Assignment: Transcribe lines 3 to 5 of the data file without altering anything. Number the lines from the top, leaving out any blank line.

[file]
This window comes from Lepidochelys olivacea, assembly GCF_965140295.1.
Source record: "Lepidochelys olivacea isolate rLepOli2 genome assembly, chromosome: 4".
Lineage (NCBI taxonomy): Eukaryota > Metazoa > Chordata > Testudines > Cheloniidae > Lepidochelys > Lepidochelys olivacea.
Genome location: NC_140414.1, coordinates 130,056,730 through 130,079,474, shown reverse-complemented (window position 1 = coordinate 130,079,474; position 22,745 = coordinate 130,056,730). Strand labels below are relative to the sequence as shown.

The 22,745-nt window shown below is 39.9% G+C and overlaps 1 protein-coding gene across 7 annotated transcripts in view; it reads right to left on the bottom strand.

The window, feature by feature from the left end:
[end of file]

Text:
Lineage (NCBI taxonomy): Eukaryota > Metazoa > Chordata > Testudines > Cheloniidae > Lepidochelys > Lepidochelys olivacea.
Genome location: NC_140414.1, coordinates 130,056,730 through 130,079,474, shown reverse-complemented (window position 1 = coordinate 130,079,474; position 22,745 = coordinate 130,056,730). Strand labels below are relative to the sequence as shown.

The 22,745-nt window shown below is 39.9% G+C and overlaps 1 protein-coding gene across 7 annotated transcripts in view; it reads right to left on the bottom strand.